In the aftermath of COVID-19, there was a lot of confusion about the different types of SBA loans available and the terms each one offered. This article will outline the different types of emergency loan programs the SBA offers small business owners. Understanding the different loans and forgiveness options will help small business owners understand what their options are when choosing a business loan.
The Paycheck Protection Program (PPP) was an SBA-loan program offered during the pandemic. PPP loans were designed to be disbursed through nearly 5,500 lenders across the country. The purpose of this loan was to provide a way for small businesses to keep workers on their payroll and avoid laying people off.
PPP loans were available up to $10 million. The amount that you were eligible for depended on how much your business ran in payroll.
For instance, sole proprietors were only allowed to take 2.5 months’ salary with a $100K income cap. So regardless of how much an employee earned, you could pay them only for 2.5 months of salary as if they were making $100K.
PPP loans were essentially interest-free at a 1 percent interest rate. Initially, these were two-year loans, but eventually, they were turned into five-year loans, depending on when your loan was approved. There was no collateral required and they didn’t require a personal guarantee. These loans are 100 percent forgivable if the employee retention criteria were met and the funds were used for eligible expenses.
The Paycheck Protection Program ended on May 31, 2021. If you’re an existing borrower, you may be eligible for loan forgiveness, which you can apply for until the loan’s maturity date.
PPP loans are 100 percent forgivable if the employee retention criteria are met and the funds are used for eligible expenses.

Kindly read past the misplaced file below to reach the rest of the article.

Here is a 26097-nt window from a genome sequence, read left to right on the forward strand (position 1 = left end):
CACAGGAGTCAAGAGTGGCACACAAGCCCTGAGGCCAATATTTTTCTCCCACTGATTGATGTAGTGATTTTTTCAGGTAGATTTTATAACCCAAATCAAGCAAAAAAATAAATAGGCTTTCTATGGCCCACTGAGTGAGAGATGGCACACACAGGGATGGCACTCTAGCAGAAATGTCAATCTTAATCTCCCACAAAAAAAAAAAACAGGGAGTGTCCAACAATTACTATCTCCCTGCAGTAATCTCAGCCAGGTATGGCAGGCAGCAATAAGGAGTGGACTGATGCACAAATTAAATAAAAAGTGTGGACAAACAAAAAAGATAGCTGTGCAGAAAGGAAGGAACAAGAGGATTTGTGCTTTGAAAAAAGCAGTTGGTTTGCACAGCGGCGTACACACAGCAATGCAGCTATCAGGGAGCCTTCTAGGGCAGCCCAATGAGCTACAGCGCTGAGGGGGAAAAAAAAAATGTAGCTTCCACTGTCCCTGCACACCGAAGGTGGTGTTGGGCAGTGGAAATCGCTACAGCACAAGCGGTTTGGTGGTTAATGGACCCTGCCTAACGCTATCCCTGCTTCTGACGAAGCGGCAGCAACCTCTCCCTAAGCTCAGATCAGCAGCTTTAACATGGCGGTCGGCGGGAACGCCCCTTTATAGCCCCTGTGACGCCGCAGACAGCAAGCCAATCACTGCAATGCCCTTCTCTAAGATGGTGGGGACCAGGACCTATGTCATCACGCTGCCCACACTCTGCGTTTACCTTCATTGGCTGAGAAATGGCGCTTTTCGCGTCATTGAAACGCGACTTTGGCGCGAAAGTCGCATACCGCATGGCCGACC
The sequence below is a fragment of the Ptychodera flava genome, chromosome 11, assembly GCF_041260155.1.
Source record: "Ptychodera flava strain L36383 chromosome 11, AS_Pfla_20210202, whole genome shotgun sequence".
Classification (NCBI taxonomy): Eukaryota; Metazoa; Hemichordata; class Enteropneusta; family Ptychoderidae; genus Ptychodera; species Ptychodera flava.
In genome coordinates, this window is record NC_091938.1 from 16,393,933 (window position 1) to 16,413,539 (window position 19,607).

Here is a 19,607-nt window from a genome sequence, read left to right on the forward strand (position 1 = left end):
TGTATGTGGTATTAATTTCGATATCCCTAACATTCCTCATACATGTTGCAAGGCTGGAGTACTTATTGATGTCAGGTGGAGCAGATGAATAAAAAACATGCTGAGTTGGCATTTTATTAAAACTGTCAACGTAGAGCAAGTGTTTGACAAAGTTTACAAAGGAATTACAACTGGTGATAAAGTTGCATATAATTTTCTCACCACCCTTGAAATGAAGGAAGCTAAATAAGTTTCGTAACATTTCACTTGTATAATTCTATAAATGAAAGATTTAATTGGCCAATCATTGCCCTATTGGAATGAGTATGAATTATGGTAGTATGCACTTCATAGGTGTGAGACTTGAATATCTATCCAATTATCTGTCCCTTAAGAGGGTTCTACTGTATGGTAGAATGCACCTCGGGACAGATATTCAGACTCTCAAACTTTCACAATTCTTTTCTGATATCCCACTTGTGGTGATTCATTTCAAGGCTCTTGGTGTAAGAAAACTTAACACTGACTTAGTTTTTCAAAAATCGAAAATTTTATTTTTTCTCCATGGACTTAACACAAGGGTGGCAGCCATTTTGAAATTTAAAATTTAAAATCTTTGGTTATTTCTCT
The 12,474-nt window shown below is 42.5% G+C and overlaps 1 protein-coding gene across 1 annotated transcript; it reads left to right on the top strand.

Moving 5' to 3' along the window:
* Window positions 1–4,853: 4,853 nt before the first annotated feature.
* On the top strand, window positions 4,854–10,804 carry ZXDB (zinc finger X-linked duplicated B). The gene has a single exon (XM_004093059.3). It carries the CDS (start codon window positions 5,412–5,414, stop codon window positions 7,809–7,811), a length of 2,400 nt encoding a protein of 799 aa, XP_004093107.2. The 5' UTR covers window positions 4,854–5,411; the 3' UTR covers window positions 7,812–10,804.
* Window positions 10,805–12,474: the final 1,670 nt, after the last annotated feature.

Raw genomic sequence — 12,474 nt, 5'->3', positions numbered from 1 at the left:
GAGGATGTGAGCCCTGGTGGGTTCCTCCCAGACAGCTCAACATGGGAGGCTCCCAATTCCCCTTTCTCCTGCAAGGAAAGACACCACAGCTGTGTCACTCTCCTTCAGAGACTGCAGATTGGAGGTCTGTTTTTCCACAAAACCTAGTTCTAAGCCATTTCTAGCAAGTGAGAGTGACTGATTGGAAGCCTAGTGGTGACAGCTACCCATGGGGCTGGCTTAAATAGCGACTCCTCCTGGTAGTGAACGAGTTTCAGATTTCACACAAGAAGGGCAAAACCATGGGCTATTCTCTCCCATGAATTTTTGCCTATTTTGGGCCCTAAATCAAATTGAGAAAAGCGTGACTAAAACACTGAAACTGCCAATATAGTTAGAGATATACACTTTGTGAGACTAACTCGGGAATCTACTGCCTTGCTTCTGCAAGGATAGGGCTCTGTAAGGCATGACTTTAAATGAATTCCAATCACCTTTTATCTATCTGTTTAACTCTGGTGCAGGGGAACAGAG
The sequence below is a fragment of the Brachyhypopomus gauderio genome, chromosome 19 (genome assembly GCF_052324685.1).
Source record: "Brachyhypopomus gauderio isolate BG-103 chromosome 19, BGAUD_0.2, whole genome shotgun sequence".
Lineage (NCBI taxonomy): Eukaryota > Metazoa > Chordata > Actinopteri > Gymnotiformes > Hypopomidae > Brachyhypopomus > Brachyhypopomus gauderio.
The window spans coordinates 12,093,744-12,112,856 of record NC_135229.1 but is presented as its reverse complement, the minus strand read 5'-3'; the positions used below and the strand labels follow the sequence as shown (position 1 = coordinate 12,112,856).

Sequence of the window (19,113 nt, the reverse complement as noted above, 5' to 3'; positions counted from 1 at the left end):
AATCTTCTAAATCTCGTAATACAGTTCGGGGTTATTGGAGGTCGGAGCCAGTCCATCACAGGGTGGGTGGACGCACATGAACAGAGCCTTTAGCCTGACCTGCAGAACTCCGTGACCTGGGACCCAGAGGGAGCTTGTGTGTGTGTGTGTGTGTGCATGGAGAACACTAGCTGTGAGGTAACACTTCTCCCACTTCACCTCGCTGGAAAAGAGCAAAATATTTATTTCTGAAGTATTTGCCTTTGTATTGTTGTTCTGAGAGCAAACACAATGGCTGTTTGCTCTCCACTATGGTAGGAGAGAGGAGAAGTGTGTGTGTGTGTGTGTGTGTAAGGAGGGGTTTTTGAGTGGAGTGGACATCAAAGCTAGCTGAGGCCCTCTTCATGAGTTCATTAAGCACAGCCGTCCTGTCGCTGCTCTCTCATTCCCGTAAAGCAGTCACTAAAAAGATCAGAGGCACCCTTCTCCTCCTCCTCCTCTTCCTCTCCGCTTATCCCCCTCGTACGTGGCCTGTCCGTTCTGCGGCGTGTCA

Economic Injury Disaster Loans (EIDLs) are different from PPP loans. The purpose of the EIDL is to satisfy financial obligations and operating expenses that could have been met had the disaster not occurred. For example, if you owned a restaurant, and your business got shut down due to your state’s COVID restrictions, an EIDL potentially could help you cover things like rent and working capital.
While the SBA stopped accepting applications for new COVID-19 EIDLs on Jan.1, 2022, and ceased loan increase requests and reconsiderations for declined applications as of May 6, 2022, you can still apply for a non-Covid EIDL relief loan. The rates on these are up to 4 percent.
The unusual thing about the EIDL, relative to other types of SBA loans, is that it comes with a 30-year repayment term. Having an additional 20 years to repay debt would make the payments relatively low, especially with the low interest rate.
If you took out an EIDL, collateral is required for any loan over $25,000. If you own a restaurant and took out a $50,000 EIDL, for example, you would be required to pledge your business assets as collateral.
Another important difference is that if your EIDL exceeds $200,000, you would be required to personally guarantee it. If your business closes next week, you’re personally liable for the debt.
EIDLs are not forgivable. You’ll repay them over the 30-year term, though you can pay your loan off early with no prepayment penalties.
Did you know? EIDL loans are not forgivable and will be repaid over a 30-year term.
The OIC process typically applies to SBA 7(a), Express and 504 loans. Disaster loans have an OIC process, but it’s handled by a different SBA office. This section speaks to the most popular SBA loan — the 7(a).
In order to get an OIC approved, the SBA requires you to prove that you’re experiencing financial hardship and a lack of ability to repay your loan. This means you don’t have the funds to pay them back fully, and can only afford to pay them a portion.
For your business to be eligible for a settlement, the business itself needs to cease operations. This means that you’re no longer accepting clients or producing products. It’s OK if you collect on some final receivables or complete some projects prior to your offer in compromise, but the business can’t continue to operate.
The OIC typically is for the guarantor only (unless you specifically make a separate offer for the business entity). If your OIC is accepted, the legal entity that owns your business would still be liable for the debt. So, in that respect, the debt is not actually being completely forgiven – instead, the guarantor is simply being released in exchange for a cash payment.